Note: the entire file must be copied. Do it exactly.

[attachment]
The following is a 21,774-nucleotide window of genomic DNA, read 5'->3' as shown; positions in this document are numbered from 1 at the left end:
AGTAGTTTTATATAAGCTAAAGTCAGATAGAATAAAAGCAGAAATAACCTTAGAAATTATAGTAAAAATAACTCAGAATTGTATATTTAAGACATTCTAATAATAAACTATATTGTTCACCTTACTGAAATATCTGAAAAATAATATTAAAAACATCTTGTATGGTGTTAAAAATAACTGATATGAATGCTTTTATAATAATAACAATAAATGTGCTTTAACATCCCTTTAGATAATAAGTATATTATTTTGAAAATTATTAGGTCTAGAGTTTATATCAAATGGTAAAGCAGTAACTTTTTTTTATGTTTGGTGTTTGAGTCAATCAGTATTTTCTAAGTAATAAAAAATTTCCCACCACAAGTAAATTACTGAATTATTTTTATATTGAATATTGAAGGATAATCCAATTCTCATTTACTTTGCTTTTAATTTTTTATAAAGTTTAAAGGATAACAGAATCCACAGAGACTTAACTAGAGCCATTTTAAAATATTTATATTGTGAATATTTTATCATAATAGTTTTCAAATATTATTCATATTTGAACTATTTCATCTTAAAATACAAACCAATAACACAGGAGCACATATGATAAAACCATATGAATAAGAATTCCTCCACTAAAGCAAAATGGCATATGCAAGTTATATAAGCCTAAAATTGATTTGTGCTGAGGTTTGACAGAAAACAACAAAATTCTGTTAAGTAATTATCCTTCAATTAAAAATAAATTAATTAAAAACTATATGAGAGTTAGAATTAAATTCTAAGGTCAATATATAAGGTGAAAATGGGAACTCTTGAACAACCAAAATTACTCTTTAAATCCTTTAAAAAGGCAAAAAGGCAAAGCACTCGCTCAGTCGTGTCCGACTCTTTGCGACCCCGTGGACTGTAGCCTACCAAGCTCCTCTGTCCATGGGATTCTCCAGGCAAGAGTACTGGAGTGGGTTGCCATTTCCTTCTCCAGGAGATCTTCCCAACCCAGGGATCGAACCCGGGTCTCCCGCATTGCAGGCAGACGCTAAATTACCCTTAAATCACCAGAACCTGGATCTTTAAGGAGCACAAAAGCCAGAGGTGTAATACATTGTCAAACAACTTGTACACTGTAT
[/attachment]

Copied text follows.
The following is a 21,774-nucleotide window of genomic DNA, read 5'->3' as shown; positions in this document are numbered from 1 at the left end:
AGTAGTTTTATATAAGCTAAAGTCAGATAGAATAAAAGCAGAAATAACCTTAGAAATTATAGTAAAAATAACTCAGAATTGTATATTTAAGACATTCTAATAATAAACTATATTGTTCACCTTACTGAAATATCTGAAAAATAATATTAAAAACATCTTGTATGGTGTTAAAAATAACTGATATGAATGCTTTTATAATAATAACAATAAATGTGCTTTAACATCCCTTTAGATAATAAGTATATTATTTTGAAAATTATTAGGTCTAGAGTTTATATCAAATGGTAAAGCAGTAACTTTTTTTTATGTTTGGTGTTTGAGTCAATCAGTATTTTCTAAGTAATAAAAAATTTCCCACCACAAGTAAATTACTGAATTATTTTTATATTGAATATTGAAGGATAATCCAATTCTCATTTACTTTGCTTTTAATTTTTTATAAAGTTTAAAGGATAACAGAATCCACAGAGACTTAACTAGAGCCATTTTAAAATATTTATATTGTGAATATTTTATCATAATAGTTTTCAAATATTATTCATATTTGAACTATTTCATCTTAAAATACAAACCAATAACACAGGAGCACATATGATAAAACCATATGAATAAGAATTCCTCCACTAAAGCAAAATGGCATATGCAAGTTATATAAGCCTAAAATTGATTTGTGCTGAGGTTTGACAGAAAACAACAAAATTCTGTTAAGTAATTATCCTTCAATTAAAAATAAATTAATTAAAAACTATATGAGAGTTAGAATTAAATTCTAAGGTCAATATATAAGGTGAAAATGGGAACTCTTGAACAACCAAAATTACTCTTTAAATCCTTTAAAAAGGCAAAAAGGCAAAGCACTCGCTCAGTCGTGTCCGACTCTTTGCGACCCCGTGGACTGTAGCCTACCAAGCTCCTCTGTCCATGGGATTCTCCAGGCAAGAGTACTGGAGTGGGTTGCCATTTCCTTCTCCAGGAGATCTTCCCAACCCAGGGATCGAACCCGGGTCTCCCGCATTGCAGGCAGACGCTAAATTACCCTTAAATCACCAGAACCTGGATCTTTAAGGAGCACAAAAGCCAGAGGTGTAATACATTGTCAAACAACTTGTACACTGTAT